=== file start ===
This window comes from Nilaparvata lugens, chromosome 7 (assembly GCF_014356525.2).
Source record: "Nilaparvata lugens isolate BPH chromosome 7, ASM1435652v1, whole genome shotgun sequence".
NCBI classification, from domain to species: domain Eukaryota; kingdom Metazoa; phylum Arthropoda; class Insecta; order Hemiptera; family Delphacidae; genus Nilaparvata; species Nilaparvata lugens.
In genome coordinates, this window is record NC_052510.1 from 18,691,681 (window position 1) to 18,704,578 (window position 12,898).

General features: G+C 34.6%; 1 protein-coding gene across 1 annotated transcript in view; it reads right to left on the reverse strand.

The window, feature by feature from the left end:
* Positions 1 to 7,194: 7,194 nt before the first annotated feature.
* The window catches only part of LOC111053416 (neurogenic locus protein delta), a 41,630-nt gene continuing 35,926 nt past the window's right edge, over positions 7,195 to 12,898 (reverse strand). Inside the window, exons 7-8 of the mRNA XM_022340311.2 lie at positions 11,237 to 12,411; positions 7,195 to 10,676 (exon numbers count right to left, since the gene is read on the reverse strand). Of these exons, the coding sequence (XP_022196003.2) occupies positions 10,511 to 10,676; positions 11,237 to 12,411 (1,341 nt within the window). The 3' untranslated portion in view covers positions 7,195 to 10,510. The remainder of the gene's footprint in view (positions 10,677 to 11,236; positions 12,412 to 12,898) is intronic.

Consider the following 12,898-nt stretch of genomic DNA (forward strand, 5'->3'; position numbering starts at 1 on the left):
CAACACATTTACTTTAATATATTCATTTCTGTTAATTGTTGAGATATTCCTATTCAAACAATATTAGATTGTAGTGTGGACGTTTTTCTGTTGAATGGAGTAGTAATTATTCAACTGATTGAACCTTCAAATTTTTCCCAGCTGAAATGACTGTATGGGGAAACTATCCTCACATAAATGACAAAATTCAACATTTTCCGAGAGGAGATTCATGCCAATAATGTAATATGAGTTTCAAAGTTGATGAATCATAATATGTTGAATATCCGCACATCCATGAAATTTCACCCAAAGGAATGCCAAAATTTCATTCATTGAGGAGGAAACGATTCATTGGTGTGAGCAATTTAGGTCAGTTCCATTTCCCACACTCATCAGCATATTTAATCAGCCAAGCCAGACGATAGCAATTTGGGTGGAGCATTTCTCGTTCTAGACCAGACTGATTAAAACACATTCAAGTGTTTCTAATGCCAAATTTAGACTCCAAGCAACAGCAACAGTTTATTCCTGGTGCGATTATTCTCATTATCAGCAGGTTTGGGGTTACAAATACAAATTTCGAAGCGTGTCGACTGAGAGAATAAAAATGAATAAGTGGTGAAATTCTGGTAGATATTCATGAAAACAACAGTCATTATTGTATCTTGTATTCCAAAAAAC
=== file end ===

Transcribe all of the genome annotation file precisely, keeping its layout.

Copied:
This window comes from Nilaparvata lugens, chromosome 7 (assembly GCF_014356525.2).
Source record: "Nilaparvata lugens isolate BPH chromosome 7, ASM1435652v1, whole genome shotgun sequence".
NCBI classification, from domain to species: domain Eukaryota; kingdom Metazoa; phylum Arthropoda; class Insecta; order Hemiptera; family Delphacidae; genus Nilaparvata; species Nilaparvata lugens.
In genome coordinates, this window is record NC_052510.1 from 18,691,681 (window position 1) to 18,704,578 (window position 12,898).

General features: G+C 34.6%; 1 protein-coding gene across 1 annotated transcript in view; it reads right to left on the reverse strand.

The window, feature by feature from the left end:
* Positions 1 to 7,194: 7,194 nt before the first annotated feature.
* The window catches only part of LOC111053416 (neurogenic locus protein delta), a 41,630-nt gene continuing 35,926 nt past the window's right edge, over positions 7,195 to 12,898 (reverse strand). Inside the window, exons 7-8 of the mRNA XM_022340311.2 lie at positions 11,237 to 12,411; positions 7,195 to 10,676 (exon numbers count right to left, since the gene is read on the reverse strand). Of these exons, the coding sequence (XP_022196003.2) occupies positions 10,511 to 10,676; positions 11,237 to 12,411 (1,341 nt within the window). The 3' untranslated portion in view covers positions 7,195 to 10,510. The remainder of the gene's footprint in view (positions 10,677 to 11,236; positions 12,412 to 12,898) is intronic.

Consider the following 12,898-nt stretch of genomic DNA (forward strand, 5'->3'; position numbering starts at 1 on the left):
CAACACATTTACTTTAATATATTCATTTCTGTTAATTGTTGAGATATTCCTATTCAAACAATATTAGATTGTAGTGTGGACGTTTTTCTGTTGAATGGAGTAGTAATTATTCAACTGATTGAACCTTCAAATTTTTCCCAGCTGAAATGACTGTATGGGGAAACTATCCTCACATAAATGACAAAATTCAACATTTTCCGAGAGGAGATTCATGCCAATAATGTAATATGAGTTTCAAAGTTGATGAATCATAATATGTTGAATATCCGCACATCCATGAAATTTCACCCAAAGGAATGCCAAAATTTCATTCATTGAGGAGGAAACGATTCATTGGTGTGAGCAATTTAGGTCAGTTCCATTTCCCACACTCATCAGCATATTTAATCAGCCAAGCCAGACGATAGCAATTTGGGTGGAGCATTTCTCGTTCTAGACCAGACTGATTAAAACACATTCAAGTGTTTCTAATGCCAAATTTAGACTCCAAGCAACAGCAACAGTTTATTCCTGGTGCGATTATTCTCATTATCAGCAGGTTTGGGGTTACAAATACAAATTTCGAAGCGTGTCGACTGAGAGAATAAAAATGAATAAGTGGTGAAATTCTGGTAGATATTCATGAAAACAACAGTCATTATTGTATCTTGTATTCCAAAAAAC